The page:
Snow: More complicated than you thought

Posted: Friday, December 10, 2010

It is finally the season to store the riding lawnmower and start up the snowmachine. With the opening of the Kenai National Wildlife Refuge to snowmachining on Dec. 1, it is evident that we have accumulated enough snow to start our winter fun. Whether you are out snowmachining, dog sledding, snowshoeing, cross-country skiing, or building a snowman with your kids, we all realize that snow plays an important part in our outdoor activities this time of year. But what is snow and how does it affect plants and wildlife?

Snow is the type of precipitation in the Earth's atmosphere consisting of an unfathomable amount of ice formed in a conglomeration of crystals that fall from clouds. Snow crystals form when tiny cloud droplets freeze. Once a droplet hits its freezing point (typically less than 32F) a small nucleus is formed. Water droplets surrounding this nucleus begin to condense around it and freeze. This results in the formation of the intricate crystalline structures we call snowflakes. Eventually, the snowflakes become too heavy to be suspended in air and fall from the clouds.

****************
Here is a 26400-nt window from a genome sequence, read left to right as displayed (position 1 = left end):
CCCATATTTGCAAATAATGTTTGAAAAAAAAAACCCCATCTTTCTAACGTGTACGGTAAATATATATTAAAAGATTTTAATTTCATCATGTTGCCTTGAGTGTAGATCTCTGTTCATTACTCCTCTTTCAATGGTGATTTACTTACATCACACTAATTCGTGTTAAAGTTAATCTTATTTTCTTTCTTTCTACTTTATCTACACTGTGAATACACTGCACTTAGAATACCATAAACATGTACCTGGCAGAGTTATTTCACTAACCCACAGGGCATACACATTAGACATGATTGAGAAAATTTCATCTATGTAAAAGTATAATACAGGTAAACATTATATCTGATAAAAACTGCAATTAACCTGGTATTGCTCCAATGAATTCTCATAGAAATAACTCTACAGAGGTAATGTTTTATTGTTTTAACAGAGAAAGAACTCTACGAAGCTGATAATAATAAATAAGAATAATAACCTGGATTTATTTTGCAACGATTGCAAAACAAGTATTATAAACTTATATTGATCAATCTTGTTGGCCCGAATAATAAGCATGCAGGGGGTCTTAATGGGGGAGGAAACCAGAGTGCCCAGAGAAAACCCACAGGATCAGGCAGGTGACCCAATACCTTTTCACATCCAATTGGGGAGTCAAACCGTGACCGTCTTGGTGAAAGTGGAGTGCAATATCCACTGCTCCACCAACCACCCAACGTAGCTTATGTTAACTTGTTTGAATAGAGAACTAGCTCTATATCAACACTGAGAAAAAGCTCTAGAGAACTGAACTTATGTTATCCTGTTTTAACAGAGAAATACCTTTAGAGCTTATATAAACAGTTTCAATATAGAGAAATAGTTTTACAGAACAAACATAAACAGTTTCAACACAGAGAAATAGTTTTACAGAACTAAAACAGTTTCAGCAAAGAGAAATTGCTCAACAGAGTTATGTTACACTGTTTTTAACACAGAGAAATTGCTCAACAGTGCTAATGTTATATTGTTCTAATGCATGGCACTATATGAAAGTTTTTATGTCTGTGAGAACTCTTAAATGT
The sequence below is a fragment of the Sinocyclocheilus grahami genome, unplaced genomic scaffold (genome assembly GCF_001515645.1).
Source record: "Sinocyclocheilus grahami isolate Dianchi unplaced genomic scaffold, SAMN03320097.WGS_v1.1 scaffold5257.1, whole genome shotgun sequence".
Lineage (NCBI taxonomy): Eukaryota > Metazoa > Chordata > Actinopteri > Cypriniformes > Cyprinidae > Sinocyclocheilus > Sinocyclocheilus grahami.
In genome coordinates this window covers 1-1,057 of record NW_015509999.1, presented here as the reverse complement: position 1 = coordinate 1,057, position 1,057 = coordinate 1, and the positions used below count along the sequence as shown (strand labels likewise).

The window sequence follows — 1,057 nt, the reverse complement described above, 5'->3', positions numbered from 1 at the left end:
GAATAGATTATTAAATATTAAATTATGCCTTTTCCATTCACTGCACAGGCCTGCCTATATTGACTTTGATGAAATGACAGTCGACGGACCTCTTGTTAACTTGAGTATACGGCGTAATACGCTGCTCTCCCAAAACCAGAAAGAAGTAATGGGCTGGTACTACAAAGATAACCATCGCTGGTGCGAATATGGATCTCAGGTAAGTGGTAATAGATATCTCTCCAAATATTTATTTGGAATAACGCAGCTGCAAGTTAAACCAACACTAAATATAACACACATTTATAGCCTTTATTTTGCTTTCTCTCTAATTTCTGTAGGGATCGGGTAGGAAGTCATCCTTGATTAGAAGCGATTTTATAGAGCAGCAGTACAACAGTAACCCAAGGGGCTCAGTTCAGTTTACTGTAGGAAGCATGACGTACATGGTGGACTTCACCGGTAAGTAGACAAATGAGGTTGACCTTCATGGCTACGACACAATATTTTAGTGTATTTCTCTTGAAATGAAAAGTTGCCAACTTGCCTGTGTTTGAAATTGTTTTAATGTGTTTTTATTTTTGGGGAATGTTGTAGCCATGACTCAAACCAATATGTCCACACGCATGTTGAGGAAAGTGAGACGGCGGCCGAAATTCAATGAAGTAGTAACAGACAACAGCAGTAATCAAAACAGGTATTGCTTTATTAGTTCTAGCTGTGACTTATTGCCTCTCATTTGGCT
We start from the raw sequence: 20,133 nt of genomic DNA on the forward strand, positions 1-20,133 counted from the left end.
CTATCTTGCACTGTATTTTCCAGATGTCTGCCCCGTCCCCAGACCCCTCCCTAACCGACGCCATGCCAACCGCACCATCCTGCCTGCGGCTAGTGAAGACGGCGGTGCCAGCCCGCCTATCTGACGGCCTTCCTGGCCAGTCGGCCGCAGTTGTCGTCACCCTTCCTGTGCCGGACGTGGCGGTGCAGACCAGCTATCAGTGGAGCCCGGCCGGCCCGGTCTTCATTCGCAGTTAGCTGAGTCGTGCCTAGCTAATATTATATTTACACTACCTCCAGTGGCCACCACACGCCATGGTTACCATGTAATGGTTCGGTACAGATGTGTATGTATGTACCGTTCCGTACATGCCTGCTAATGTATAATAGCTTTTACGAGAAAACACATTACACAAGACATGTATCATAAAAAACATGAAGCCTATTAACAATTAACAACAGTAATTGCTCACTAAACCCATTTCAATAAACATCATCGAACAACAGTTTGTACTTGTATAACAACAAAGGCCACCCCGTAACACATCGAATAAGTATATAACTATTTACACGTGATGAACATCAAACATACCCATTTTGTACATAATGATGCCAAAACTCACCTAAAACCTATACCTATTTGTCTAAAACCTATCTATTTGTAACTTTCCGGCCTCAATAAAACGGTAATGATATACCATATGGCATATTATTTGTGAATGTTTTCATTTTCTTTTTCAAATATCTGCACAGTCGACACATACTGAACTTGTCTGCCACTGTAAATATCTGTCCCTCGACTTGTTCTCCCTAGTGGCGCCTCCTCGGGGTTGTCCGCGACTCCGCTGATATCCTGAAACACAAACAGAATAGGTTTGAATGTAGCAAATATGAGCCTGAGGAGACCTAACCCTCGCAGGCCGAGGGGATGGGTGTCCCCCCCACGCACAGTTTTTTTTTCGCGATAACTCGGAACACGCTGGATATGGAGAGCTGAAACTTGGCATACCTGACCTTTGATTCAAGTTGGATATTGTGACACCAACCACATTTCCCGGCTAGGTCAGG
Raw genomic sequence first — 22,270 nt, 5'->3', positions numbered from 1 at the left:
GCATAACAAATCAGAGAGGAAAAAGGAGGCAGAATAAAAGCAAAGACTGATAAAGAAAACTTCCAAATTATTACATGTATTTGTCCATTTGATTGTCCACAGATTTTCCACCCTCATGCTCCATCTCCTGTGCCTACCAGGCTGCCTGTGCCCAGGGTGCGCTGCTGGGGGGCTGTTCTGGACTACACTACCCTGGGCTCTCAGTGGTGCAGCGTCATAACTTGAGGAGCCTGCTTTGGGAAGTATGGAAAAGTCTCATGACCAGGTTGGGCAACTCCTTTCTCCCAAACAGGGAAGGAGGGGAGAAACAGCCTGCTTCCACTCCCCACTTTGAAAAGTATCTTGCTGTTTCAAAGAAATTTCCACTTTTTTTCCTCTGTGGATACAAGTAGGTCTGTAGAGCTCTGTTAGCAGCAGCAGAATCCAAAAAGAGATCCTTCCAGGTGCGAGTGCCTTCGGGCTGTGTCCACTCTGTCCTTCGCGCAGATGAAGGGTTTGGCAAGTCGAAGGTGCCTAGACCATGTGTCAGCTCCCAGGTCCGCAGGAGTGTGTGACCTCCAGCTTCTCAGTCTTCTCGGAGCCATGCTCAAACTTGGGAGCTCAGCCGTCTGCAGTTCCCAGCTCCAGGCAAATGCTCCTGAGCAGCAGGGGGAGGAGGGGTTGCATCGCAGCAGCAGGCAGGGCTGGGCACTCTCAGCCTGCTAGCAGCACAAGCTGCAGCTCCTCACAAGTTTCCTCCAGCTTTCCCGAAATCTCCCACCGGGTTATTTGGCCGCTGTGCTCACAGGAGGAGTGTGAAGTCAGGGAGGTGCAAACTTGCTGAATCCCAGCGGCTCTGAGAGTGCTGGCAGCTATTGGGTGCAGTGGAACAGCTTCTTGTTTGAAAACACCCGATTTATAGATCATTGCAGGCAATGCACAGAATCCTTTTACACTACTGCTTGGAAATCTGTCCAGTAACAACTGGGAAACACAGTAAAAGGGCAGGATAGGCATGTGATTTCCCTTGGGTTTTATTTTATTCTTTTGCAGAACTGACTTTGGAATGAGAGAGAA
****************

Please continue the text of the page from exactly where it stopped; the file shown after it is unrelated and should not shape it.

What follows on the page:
Once on the ground, snow under goes many forms of metamorphosis. In the beginning, the intricate design of snowflakes begins to deteriorate into round grains of ice that adhere to one another in a process referred to as "destructive metamorphosis." This results in a firmer, denser snow.

After the destructive process occurs, snow then undergoes changes in its vertical structure known as "constructive metamorphosis." This process occurs when water vapor migrates upward through the snow. As this water vapor from the bottom of the snow continues its path upwards, small cavities form below the snow surface. The constructive process reduces snow's supporting capacity which leads to an increase in avalanche danger in mountainous regions.

The third process of snow alteration is "melt metamorphosis." Melting occurs when the surface temperature of the snow reaches above-freezing temperatures resulting in the conversion of solidified (frozen) water molecules into liquid molecules (water) or vapor. Vapor water molecules then return to the atmosphere to complete the water cycle.